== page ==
Panorama, released in 1980, was the Cars third album. Going for a more “experimental” sound, the album met with some mixed reviews but nonetheless sold quite well. Personally, it wouldn’t be the Cars album I would start with. But it’s what I was assigned. So off we go…
With this album, the Cars definitely did take a giant step back – with the cover art, at least. Go look up the covers for their self-titled debut and Candy-O. Pretty girl, visually appealing. Now look again at Panorama’s cover. Just a checkered flag – no girls, no cars. Trying something different is understandable but again… it’s just a flag.
But enough blustering about the cover, how about the music? Well I found the songs to straddle between “really good” and “okay, but tedious”. So while none of the them had me rolling my eyes, and ultimately I may get used to some of the weaker tracks with subsequent listens, I did find myself getting a bit bored at times.
Of the ten tracks, four of them would make it into my “Ultimate Cars Playlist”, if and when I ever make one. “Panorama”, the opening track, is an amusing bit of ‘laid back insanity’ with the computerized beat and robotic vocals – instantly fun. “Touch and Go”, the album’s lone single, sounds fine with its brooding synth that kicks into a jaunty pluck and twang. Equally enjoyable was “You Wear Those Eyes” with lyrics describing an unhealthy love obsession song against a bed of hauntingly beautiful electronic melodies. Finally, the upbeat pop sounds of “Running To You” was playful and catchy. Why it wasn’t released as a single is baffling.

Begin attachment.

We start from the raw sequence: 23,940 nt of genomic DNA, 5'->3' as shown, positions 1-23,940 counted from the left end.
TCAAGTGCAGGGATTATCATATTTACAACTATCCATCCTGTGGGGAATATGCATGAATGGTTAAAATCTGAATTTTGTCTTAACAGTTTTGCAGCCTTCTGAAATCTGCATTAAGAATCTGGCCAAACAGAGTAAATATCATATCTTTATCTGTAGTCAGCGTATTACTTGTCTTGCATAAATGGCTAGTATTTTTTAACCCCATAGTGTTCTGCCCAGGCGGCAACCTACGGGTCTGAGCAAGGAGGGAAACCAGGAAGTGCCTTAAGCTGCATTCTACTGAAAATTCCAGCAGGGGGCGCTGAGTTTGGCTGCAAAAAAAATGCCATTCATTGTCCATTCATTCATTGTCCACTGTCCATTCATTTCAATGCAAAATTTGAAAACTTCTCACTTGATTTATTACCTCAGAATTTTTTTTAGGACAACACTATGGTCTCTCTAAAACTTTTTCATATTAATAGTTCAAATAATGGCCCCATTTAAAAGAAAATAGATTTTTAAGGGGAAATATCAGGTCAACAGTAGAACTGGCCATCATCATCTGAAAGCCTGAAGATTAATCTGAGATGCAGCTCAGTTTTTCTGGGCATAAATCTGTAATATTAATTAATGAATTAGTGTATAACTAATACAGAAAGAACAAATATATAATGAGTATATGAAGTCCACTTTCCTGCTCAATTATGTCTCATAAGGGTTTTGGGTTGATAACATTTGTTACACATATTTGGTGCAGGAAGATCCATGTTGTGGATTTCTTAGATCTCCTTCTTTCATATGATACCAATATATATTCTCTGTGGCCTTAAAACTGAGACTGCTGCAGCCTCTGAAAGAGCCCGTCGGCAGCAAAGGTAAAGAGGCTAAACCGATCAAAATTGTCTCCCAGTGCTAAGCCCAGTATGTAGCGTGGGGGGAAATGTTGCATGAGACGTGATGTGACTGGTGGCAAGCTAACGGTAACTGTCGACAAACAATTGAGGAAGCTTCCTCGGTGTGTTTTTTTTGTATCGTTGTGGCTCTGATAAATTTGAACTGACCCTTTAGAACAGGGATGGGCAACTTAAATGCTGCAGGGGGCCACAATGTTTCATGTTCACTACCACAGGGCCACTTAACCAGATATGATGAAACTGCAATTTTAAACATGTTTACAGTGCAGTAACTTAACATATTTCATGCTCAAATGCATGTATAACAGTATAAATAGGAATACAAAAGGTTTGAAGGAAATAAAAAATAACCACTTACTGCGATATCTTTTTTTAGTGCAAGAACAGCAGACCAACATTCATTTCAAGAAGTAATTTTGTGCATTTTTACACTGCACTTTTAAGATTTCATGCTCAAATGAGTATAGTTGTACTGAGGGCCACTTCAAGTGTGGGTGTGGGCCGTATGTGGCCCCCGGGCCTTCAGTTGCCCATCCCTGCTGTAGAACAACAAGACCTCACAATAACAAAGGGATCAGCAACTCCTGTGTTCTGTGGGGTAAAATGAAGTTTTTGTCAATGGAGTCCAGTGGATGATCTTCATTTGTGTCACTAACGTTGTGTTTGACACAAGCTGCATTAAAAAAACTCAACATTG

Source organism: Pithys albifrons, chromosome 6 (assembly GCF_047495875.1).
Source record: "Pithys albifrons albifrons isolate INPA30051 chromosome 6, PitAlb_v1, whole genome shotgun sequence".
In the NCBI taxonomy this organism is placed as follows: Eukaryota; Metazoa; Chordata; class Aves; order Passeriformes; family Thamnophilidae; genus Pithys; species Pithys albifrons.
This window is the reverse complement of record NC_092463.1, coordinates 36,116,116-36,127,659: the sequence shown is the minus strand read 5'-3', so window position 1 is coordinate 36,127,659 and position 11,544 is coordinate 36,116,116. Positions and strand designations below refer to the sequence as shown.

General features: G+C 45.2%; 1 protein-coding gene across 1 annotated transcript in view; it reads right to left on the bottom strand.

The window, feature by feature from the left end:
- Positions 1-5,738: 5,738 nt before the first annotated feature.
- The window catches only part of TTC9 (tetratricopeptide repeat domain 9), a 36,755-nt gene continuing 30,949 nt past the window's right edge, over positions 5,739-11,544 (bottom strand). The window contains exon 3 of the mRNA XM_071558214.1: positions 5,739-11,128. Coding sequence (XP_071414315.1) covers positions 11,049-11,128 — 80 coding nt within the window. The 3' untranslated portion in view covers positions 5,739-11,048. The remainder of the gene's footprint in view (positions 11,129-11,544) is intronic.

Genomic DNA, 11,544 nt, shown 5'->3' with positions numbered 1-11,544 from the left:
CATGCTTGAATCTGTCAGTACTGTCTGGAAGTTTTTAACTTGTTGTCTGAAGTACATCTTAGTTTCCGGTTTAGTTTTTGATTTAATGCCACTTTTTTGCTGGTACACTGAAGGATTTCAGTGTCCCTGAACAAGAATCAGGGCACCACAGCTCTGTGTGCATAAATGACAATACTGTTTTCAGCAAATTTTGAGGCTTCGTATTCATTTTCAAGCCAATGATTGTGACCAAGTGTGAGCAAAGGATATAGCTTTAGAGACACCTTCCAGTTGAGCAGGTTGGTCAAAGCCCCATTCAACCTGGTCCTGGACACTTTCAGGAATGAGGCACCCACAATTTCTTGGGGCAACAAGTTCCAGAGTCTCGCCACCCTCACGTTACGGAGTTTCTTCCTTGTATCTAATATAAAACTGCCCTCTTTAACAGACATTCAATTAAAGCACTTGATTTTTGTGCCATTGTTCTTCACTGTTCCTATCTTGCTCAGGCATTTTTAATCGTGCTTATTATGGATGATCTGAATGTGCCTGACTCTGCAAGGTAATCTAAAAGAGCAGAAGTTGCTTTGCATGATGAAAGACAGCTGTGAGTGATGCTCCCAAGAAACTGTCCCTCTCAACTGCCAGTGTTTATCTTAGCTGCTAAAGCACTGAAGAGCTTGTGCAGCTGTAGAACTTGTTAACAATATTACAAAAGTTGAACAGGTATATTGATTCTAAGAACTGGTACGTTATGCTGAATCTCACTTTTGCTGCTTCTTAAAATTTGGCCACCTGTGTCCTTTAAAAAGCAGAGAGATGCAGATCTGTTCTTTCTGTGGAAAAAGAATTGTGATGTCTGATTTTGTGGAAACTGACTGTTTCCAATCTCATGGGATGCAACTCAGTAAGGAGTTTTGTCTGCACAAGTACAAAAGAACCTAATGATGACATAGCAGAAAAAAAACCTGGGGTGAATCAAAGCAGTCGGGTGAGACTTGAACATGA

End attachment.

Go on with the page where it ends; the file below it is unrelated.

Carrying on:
The other entries, such as “Gimme Some Slack”, “Don’t Tell Me No” and “Getting Through” are interesting enough to warrant a listen but proved forgettable. And by the time I finished “Misfit Kid”, “Down Boys” and “Up and Down”, I began to think The Cars were listening to too much Devo. Not quite an imitation but definitely heard some strong inspiration.
Like the reviews, I was “mixed” on this album as well. It’s an essential part of their catalog, no doubt, but a few too many ‘throwaways’ precludes it from making any of my ‘desert island’ lists. Yet, I’d hate to give up the handful of songs I love, so if it stowed itself away in my luggage for my trip to some remote sandy shore, I wouldn’t be too upset.